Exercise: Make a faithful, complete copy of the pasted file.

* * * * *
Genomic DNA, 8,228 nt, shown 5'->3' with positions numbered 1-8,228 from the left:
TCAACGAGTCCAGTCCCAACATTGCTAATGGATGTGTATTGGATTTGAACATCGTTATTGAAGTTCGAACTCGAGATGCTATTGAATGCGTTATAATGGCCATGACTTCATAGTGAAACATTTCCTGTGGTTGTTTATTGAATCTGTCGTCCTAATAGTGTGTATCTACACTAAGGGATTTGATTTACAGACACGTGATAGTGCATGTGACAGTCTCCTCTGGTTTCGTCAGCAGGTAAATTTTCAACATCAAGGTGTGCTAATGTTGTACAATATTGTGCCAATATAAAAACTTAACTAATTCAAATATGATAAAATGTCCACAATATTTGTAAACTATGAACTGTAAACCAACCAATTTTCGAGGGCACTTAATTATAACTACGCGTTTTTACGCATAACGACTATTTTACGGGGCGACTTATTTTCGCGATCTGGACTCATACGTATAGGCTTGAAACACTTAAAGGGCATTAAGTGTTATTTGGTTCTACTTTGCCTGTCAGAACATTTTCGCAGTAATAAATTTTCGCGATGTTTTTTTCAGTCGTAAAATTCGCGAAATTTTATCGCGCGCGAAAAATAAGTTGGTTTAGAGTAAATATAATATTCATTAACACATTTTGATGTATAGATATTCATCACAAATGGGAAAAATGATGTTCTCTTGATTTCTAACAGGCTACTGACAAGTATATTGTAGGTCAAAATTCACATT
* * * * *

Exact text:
Genomic DNA, 8,228 nt, shown 5'->3' with positions numbered 1-8,228 from the left:
TCAACGAGTCCAGTCCCAACATTGCTAATGGATGTGTATTGGATTTGAACATCGTTATTGAAGTTCGAACTCGAGATGCTATTGAATGCGTTATAATGGCCATGACTTCATAGTGAAACATTTCCTGTGGTTGTTTATTGAATCTGTCGTCCTAATAGTGTGTATCTACACTAAGGGATTTGATTTACAGACACGTGATAGTGCATGTGACAGTCTCCTCTGGTTTCGTCAGCAGGTAAATTTTCAACATCAAGGTGTGCTAATGTTGTACAATATTGTGCCAATATAAAAACTTAACTAATTCAAATATGATAAAATGTCCACAATATTTGTAAACTATGAACTGTAAACCAACCAATTTTCGAGGGCACTTAATTATAACTACGCGTTTTTACGCATAACGACTATTTTACGGGGCGACTTATTTTCGCGATCTGGACTCATACGTATAGGCTTGAAACACTTAAAGGGCATTAAGTGTTATTTGGTTCTACTTTGCCTGTCAGAACATTTTCGCAGTAATAAATTTTCGCGATGTTTTTTTCAGTCGTAAAATTCGCGAAATTTTATCGCGCGCGAAAAATAAGTTGGTTTAGAGTAAATATAATATTCATTAACACATTTTGATGTATAGATATTCATCACAAATGGGAAAAATGATGTTCTCTTGATTTCTAACAGGCTACTGACAAGTATATTGTAGGTCAAAATTCACATT